Skip to main content directly Skip to Site Search Skip to Footer menus
Turn High Contrast On

White Out

A white-washed interior by Richard Meier includes furniture by first-generation Modernists

After working for Marcel Breuer’s architectural firm, Richard Meier opened his own practice in 1963 where he developed his characteristic white-wash approach to architecture. Of his choice monochromatic color palette, Meier explains, “white is the most wonderful color because within it you can see all the colors of the rainbow. It is almost always transformed by light and that which is changing; the sky, the clouds, the sun, and the moon.” In 1969, Meier was dubbed one of the New York Five, a small coterie of architects (including Peter Eisenman, Michael Graves, Charles Gwathmey, and John Hejduk) whose commitment to pure form hearkened back to Le Corbusier’s theories of design. 

Richard Meier Kojaian Living Room with Mies ban der Rohe's Brno Chairs, MR Chairs, and Barcelona Table

Photograph by Scott Frances.

A great friend of Massimo and Lela Vignelli, Meier’s connections to Knoll are extensive. As a second-generation Modernist, Meier networked with a number of Knoll designers after he graduated from Cornell with plans to become an architect. Years later, in the 1980s, Meier approached Knoll with a series of designs he had been working on for the Guggenheim's reading room. After seeing the work, Knoll commissioned additional designs from Meier, none of which remain in production today. Although a highly accomplished architect for a number of years, it wasn't until 1997 that Meier was propelled to international fame with the opening of the Getty Center in Los Angeles.

Richard Meier Kojaian Living Room with Mies ban der Rohe's Brno Chairs, MR Chairs, and Barcelona Table

Photograph by Scott Frances.

In the Kojaian Residence at Perry Street Condominiums, Meier’s Modernist influence is on full display. Primarily furnished with pieces designed by Mies van der Rohe, the apartment appears pristine. "The space requires little maintenance," explains a representative of Meier's firm, "affording the client extensive views and a respite from the bustle of New York City.”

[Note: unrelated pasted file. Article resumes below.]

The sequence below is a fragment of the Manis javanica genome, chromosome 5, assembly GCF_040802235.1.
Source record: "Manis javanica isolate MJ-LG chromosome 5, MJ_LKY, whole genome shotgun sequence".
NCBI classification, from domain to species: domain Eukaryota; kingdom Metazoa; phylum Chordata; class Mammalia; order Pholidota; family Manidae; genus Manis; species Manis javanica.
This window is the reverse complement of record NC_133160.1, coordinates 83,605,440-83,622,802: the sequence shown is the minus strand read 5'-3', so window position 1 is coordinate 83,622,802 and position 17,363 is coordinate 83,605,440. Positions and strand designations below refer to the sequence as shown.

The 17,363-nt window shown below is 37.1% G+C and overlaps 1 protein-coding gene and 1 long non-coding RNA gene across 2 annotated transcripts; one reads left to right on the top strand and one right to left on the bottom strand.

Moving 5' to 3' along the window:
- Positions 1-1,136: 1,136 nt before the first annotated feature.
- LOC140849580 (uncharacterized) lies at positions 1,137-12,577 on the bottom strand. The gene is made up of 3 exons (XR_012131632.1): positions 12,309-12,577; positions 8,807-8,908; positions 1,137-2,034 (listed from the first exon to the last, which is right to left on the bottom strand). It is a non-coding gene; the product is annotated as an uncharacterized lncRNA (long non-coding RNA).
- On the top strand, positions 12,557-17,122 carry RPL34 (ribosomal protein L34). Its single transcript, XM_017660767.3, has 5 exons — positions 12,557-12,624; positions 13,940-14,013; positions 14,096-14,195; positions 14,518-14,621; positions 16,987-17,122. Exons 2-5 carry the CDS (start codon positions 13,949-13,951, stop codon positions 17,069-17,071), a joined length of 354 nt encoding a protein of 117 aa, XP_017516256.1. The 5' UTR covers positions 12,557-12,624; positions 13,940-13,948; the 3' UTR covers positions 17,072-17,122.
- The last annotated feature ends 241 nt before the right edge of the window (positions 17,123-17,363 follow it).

The living room emulates the classic set-up of Mies van der Rohe's Barcelona Pavilion, only Meier has substituted the MR Armchairs for Mies' prefered Barcelona Chairs. The dining room table, by Florence Knoll, is surrounded by both versions of the Brno chair (i.e. the flat-bar and tubular variations). The subtle contrast is a desired effect, intended to engage a keen eye.

Richard Meier Kojaian Bedroom with Saarinen Womb Chair

Photograph by Scott Frances.

A soft-gray Saarinen Womb Chair soaks up the sun while overlooking the city.

Richard Meier Kojaian Patio with Schultz's 1966 Lounge Chair

Photograph by Scott Frances.

An armchair from Richard Shultz’s 1966 Collection is seamlessly incorporated within the design of the patio.

In addition to the furnishings, the home’s resident sought the counsel of Richard Meier & Partners in sourcing artwork for the space. A friend of Frank Stella’s, Meier chose one of the artist's early sculptures for the living room wall and the bedroom includes a sketch by fellow minimalist, Richard Serra.

Project Credits:

Design: Richard Meier & Partners
Photography: Scott Frances


Brno Chair - Flat Bar
Brno Chair - Tubular
Barcelona® Table
Florence Knoll Executive Desk
Womb Chair
Womb Ottoman
1966 Dining Arm Chair